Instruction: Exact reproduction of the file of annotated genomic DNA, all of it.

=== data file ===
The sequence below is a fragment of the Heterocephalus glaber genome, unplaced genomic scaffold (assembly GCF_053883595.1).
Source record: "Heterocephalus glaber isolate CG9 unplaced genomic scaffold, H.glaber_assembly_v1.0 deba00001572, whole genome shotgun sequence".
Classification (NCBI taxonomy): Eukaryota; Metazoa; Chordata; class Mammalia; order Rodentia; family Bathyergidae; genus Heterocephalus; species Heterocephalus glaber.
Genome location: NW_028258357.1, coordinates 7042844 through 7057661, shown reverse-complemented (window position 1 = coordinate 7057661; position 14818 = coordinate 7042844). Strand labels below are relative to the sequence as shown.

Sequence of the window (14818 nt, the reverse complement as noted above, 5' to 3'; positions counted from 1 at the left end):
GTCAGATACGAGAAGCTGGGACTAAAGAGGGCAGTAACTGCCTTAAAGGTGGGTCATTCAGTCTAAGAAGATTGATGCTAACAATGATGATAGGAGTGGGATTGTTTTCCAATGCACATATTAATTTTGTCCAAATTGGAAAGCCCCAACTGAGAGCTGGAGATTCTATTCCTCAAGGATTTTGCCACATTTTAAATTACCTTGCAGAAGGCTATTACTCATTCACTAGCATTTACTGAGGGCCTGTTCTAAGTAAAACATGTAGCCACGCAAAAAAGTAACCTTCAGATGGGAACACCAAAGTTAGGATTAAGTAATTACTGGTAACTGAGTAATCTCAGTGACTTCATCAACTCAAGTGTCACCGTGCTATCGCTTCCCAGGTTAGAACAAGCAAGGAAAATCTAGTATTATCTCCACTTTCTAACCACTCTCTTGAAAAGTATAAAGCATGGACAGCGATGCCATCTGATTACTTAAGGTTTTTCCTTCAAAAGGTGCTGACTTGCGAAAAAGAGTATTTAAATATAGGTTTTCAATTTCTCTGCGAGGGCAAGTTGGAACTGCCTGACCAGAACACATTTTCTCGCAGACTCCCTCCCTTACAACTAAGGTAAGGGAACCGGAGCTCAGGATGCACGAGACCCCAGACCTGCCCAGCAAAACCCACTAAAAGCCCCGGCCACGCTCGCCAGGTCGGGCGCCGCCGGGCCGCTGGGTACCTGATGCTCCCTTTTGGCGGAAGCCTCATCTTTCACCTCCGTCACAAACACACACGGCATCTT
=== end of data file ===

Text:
The sequence below is a fragment of the Heterocephalus glaber genome, unplaced genomic scaffold (assembly GCF_053883595.1).
Source record: "Heterocephalus glaber isolate CG9 unplaced genomic scaffold, H.glaber_assembly_v1.0 deba00001572, whole genome shotgun sequence".
Classification (NCBI taxonomy): Eukaryota; Metazoa; Chordata; class Mammalia; order Rodentia; family Bathyergidae; genus Heterocephalus; species Heterocephalus glaber.
Genome location: NW_028258357.1, coordinates 7042844 through 7057661, shown reverse-complemented (window position 1 = coordinate 7057661; position 14818 = coordinate 7042844). Strand labels below are relative to the sequence as shown.

Sequence of the window (14818 nt, the reverse complement as noted above, 5' to 3'; positions counted from 1 at the left end):
GTCAGATACGAGAAGCTGGGACTAAAGAGGGCAGTAACTGCCTTAAAGGTGGGTCATTCAGTCTAAGAAGATTGATGCTAACAATGATGATAGGAGTGGGATTGTTTTCCAATGCACATATTAATTTTGTCCAAATTGGAAAGCCCCAACTGAGAGCTGGAGATTCTATTCCTCAAGGATTTTGCCACATTTTAAATTACCTTGCAGAAGGCTATTACTCATTCACTAGCATTTACTGAGGGCCTGTTCTAAGTAAAACATGTAGCCACGCAAAAAAGTAACCTTCAGATGGGAACACCAAAGTTAGGATTAAGTAATTACTGGTAACTGAGTAATCTCAGTGACTTCATCAACTCAAGTGTCACCGTGCTATCGCTTCCCAGGTTAGAACAAGCAAGGAAAATCTAGTATTATCTCCACTTTCTAACCACTCTCTTGAAAAGTATAAAGCATGGACAGCGATGCCATCTGATTACTTAAGGTTTTTCCTTCAAAAGGTGCTGACTTGCGAAAAAGAGTATTTAAATATAGGTTTTCAATTTCTCTGCGAGGGCAAGTTGGAACTGCCTGACCAGAACACATTTTCTCGCAGACTCCCTCCCTTACAACTAAGGTAAGGGAACCGGAGCTCAGGATGCACGAGACCCCAGACCTGCCCAGCAAAACCCACTAAAAGCCCCGGCCACGCTCGCCAGGTCGGGCGCCGCCGGGCCGCTGGGTACCTGATGCTCCCTTTTGGCGGAAGCCTCATCTTTCACCTCCGTCACAAACACACACGGCATCTT